The March 14 meeting for Miami University’s Associated Student Government (ASG) included presentations from both Mayor William Snavely and Oxford City Councilor Jason Bracken about the funding issues facing the Oxford Fire Department.
“The fire department is currently down six firefighters and EMS (emergency medical services) responders,” Snavely said. “We have what’s needed for minimal community service.”
Snavely said the Oxford Fire Department covers not only Oxford but the neighboring townships as well. These townships are then billed by the fire department for the percentage of responses that go to those areas. This is calculated based on the total number of calls.
Miami is not included in this percentage-paying system because the university falls under Oxford city limits. With the mass amount of calls sent to campus, the fire department does not see compensation for those runs.
This lack of revenue also stems from Miami being a state school. By being a state school, Miami does not pay property tax on any of its lands. Bracken said Miami-owned land makes up approximately 60% of all land in Oxford city limits.
“What I would like to see, if it’s possible, is for Miami to contribute to the fire and EMS services,” Bracken said. “If you divide up the taxes to everyone that lives here permanently, it's much larger than if you divide it up against the entire Miami population.”
The issue of income tax also affects the revenue going to the fire department. Students make up a large amount of the citizens within the city limits, but they are less likely to contribute to the city's income through property and income taxes.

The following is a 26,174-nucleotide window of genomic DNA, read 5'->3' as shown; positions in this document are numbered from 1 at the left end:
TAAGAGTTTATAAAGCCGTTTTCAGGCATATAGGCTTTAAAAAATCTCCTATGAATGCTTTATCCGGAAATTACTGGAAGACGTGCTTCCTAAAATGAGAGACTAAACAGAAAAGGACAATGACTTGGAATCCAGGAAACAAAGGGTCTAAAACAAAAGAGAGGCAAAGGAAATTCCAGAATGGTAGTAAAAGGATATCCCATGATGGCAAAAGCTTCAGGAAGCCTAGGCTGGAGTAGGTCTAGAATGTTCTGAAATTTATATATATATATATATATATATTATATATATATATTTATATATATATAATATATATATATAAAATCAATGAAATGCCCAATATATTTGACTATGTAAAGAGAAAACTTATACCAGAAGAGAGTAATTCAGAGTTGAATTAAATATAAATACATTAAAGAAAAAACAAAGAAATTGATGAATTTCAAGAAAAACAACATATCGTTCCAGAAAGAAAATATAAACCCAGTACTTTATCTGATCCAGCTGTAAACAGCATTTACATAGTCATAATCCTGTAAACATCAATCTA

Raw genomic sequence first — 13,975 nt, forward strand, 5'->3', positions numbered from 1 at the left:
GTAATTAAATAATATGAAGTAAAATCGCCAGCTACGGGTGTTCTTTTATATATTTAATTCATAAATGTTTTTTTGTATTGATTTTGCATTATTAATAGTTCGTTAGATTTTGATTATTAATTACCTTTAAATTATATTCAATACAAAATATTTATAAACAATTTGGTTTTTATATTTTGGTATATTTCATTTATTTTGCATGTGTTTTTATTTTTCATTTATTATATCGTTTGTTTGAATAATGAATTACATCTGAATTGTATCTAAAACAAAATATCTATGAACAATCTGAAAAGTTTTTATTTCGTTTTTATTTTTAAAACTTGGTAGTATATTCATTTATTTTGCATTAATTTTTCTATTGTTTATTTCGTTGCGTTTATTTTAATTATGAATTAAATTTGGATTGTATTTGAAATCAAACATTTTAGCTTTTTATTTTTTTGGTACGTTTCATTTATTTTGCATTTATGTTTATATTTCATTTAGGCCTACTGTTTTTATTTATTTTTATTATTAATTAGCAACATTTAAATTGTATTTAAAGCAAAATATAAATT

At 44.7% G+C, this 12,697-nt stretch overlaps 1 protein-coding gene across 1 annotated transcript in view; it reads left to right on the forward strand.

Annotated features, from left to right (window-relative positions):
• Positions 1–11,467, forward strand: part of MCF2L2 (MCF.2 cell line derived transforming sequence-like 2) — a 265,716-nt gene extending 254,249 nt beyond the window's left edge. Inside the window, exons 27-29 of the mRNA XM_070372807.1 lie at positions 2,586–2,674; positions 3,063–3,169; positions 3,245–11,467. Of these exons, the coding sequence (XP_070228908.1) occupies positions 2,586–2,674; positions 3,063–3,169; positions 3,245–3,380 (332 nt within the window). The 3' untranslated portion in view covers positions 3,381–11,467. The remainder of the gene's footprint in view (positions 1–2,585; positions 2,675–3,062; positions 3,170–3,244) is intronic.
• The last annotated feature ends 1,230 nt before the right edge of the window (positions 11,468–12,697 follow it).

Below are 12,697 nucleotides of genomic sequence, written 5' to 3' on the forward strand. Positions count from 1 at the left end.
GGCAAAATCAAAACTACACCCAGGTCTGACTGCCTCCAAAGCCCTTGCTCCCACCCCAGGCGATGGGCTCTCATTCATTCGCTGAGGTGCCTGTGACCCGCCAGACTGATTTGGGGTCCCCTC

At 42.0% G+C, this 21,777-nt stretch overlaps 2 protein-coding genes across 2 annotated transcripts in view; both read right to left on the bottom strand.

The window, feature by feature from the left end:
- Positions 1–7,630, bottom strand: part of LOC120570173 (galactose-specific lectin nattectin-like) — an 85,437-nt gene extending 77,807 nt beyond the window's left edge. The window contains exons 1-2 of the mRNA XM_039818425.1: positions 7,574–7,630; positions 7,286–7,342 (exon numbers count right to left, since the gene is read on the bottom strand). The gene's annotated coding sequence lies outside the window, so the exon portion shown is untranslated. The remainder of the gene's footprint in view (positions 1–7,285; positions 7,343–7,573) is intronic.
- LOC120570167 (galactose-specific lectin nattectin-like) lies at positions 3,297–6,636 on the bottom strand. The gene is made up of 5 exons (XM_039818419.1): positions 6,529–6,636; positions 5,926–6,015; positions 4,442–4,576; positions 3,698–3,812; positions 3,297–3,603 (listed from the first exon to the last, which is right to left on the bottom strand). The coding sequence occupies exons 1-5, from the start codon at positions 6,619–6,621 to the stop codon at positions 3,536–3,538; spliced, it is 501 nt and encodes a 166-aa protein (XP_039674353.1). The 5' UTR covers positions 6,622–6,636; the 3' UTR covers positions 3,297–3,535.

With the students unable to contribute to income, the weight falls on Miami’s shoulders.
“If Miami is unable to contribute to our fire and EMS, we may come to a point where we say that our fire and EMS will only go outside of the university boundaries,” Snavely said. “That's a drastic step. I don't think it's one that we want [or] the university wants to go through, but we may have no choice.”
City Council has put thought into an alternative to contributions from the university. This problem is not exclusive to Oxford; other college towns have had to deal with this issue as well, Bracken said.
“I’m currently reaching out to other cities about how they handle this when they have big college communities,” Bracken said. “There are schools, definitely not a majority, that do have their own fire department. That is something being considered.”
After the presentations from Snavely and Bracken, ASG senators approved a resolution to send a video to Michigan State University to share condolences and resources. The resolution passed unanimously.
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“The Associated Student Government offers its support to the students of MSU, residents of East Lansing, the surrounding community and the families of the victims,” the resolution says.
With the resolution, ASG will also post mental health resources on its website and social media accounts.
ASG also passed a resolution encouraging Miami to establish Election Day as a campus holiday. The resolution was presented in cooperation with data collected through the Wilks Institute for Leadership and Service, and it passed with 27 yeses and six nos.
Ninety percent of the students that responded to the survey either strongly or somewhat support having Election Day as a campus holiday.
“This opens up the campus for a broader democratic engagement,” said Annable DeChant, a Wilks civic engagement fellow.
ASG will hold its next meeting at 6 p.m. on March 28 in the Joslin Senate Chamber in Armstrong Student Center.